Seeing the Forest for the Trees: Regulating Carbon Dioxide Emissions from Bioenergy Production under the Clean Air Act

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I. INTRODUCTION  II. REGULATING GREENHOUSE GAS EMISSIONS UNDER THE CLEAN AIR ACT  III. CLIMATE CHANGE IMPLICATIONS OF BIOENERGY PRODUCTION       A. The Role of Biomass in the Carbon Cycle      B. Management-Related Factors and Considerations      C. Biomass Feedstocks Have Varying Carbon Impacts  IV. EXEMPTING BIOGENIC C[O.sub.2] EMISSIONS FROM REGULATION       A. The Deferral Rule      B. Can EPA Consider Offsite Sequestration in PSD Applicability         Determinations?          1. "Any Air Pollutant"         2. "Major Emitting Facility"         3. "Potential to Emit"       C. Legal Justifications for a Permanent Exemption          1. The "Administrative Necessity" Doctrine         2. The Absurd Results and De Minimis Doctrines  V. BIOMASS AS THE BEST AVAILABLE CONTROL TECHNOLOGY FOR BIOGENIC    C[O.sub.2] EMISSIONS       A. The BA CT Analysis: A Top-Down Approach      B. Applying BACT to Advance Bioenergy Policy  VI. CONCLUSION 


Biomass is the black sheep of the renewable energy family. In the context of energy production, "biomass" refers to a broad variety of biologically based feedstocks (1) that provide fuel for bioenergy generation. (2) Bioenergy represents an appealing renewable energy source for a variety of reasons: Biomass is globally abundant and is replenished through cycles of harvest and regrowth. (3) Bioenergy can be generated from a wide variety of feedstocks, eighty areas of the country have access to locally sourced fuel supplies. (4) Moreover, because bioenergy is typically generated through combustion, existing infrastructure currently used to generate fossil fuel-fired electricity may be easily converted for bioenergy generation. (5) In addition, the ability to store excess bioenergy feedstocks allows bioenergy to serve as a source of baseload power. (6) However, bioenergy production has negative implications as well: Biomass production may require large amounts of land and thus may compete with other beneficial land uses, such as food production. (7) In addition, the combustion of biomass generates a significant amount of emissions that contribute to air pollution and climate change. (8) Biomass is therefore a controversial energy source, and it is unclear how existing Clean Air Act (CAA) regulations should apply to biogenic C[O.sub.2] emissions. (9)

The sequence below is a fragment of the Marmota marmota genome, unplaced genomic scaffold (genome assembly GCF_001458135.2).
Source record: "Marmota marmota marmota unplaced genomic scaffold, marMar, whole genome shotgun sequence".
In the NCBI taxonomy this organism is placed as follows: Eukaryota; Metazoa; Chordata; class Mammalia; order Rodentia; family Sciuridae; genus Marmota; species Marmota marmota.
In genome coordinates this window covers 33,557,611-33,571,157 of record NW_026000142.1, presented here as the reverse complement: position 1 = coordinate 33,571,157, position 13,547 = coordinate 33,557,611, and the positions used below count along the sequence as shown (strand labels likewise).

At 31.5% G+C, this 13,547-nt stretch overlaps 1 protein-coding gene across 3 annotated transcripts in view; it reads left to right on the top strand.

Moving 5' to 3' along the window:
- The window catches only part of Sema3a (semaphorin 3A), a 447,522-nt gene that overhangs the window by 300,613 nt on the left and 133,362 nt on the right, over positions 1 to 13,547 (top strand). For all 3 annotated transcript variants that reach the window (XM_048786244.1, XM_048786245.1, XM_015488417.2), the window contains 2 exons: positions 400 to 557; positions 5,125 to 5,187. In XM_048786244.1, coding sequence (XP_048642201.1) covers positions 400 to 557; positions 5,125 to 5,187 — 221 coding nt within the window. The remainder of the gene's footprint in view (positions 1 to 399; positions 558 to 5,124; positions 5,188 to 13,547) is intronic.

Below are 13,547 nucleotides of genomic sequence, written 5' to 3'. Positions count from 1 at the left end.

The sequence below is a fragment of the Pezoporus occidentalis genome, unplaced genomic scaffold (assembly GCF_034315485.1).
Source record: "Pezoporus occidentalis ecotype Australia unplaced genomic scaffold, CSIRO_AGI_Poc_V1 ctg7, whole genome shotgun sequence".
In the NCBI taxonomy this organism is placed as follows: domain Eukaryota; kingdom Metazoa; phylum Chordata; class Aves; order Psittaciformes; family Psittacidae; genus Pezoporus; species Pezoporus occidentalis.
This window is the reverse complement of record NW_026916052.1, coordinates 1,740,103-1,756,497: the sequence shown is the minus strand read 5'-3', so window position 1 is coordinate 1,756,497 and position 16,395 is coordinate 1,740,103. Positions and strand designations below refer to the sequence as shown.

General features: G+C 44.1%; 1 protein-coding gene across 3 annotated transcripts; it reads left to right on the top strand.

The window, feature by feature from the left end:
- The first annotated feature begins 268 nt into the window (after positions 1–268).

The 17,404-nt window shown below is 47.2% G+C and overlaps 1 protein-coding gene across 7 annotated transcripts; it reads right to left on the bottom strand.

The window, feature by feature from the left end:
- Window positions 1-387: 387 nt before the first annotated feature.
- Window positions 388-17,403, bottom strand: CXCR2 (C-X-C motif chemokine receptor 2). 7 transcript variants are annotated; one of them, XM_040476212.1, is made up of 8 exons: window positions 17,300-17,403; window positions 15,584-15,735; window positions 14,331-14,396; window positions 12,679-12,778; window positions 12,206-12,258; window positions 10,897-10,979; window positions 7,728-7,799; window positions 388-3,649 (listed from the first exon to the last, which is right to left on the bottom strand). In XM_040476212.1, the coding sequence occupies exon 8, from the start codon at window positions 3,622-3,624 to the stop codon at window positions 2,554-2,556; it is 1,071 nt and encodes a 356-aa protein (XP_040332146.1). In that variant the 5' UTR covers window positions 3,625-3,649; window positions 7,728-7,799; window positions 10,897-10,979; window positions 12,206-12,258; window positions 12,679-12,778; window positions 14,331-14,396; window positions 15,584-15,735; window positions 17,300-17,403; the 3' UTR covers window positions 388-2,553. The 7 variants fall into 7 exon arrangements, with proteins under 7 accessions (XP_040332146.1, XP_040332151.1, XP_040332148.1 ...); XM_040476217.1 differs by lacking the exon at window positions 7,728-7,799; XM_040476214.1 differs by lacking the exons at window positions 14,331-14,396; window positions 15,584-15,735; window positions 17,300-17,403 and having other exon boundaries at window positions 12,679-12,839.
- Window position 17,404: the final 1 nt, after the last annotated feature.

Concerns over climate change and the environmental impacts associated with fossil fuel emissions influence renewable energy policy in the United States. (10) In 2007, the Supreme Court determined that greenhouse gases (GHGs) meet the definition of "air pollutant" under the CAA, and held that the U.S. Environmental Protection Agency (EPA or the Agency) must regulate GHG emissions under the CAA if the Agency determined that these emissions contribute to climate change. (11) In accordance with this mandate, EPA determined that anthropogenic GHG emissions contribute to air pollution that endangers public health and welfare, (12) and subsequently issued an "Endangerment Finding," a necessary prerequisite to regulating GHG emissions under the CAA. (13) In 2010, EPA finalized rules regulating GHG emissions from motor vehicles and stationary sources. (14) The Prevention of Significant Deterioration (PSD) and Title V Greenhouse Gas Tailoring Rule (Tailoring Rule) adjusted the applicability requirements of the CAA's PSD program to make regulation of GHG emissions administratively feasible. (15) The PSD program regulates emissions from new or modified "major emitting" stationary sources in areas that are in attainment of National Ambient Air Quality Standards (NAAQS).18 The Tailoring Rule applies the program's requirements to new and modified major stationary sources with potential to emit GHGs above a specific regulatory threshold; accordingly, these sources must now obtain PSD permits prior to commencing construction and must apply the "best available control technology" (BACT) to each regulated air pollutant they may emit. …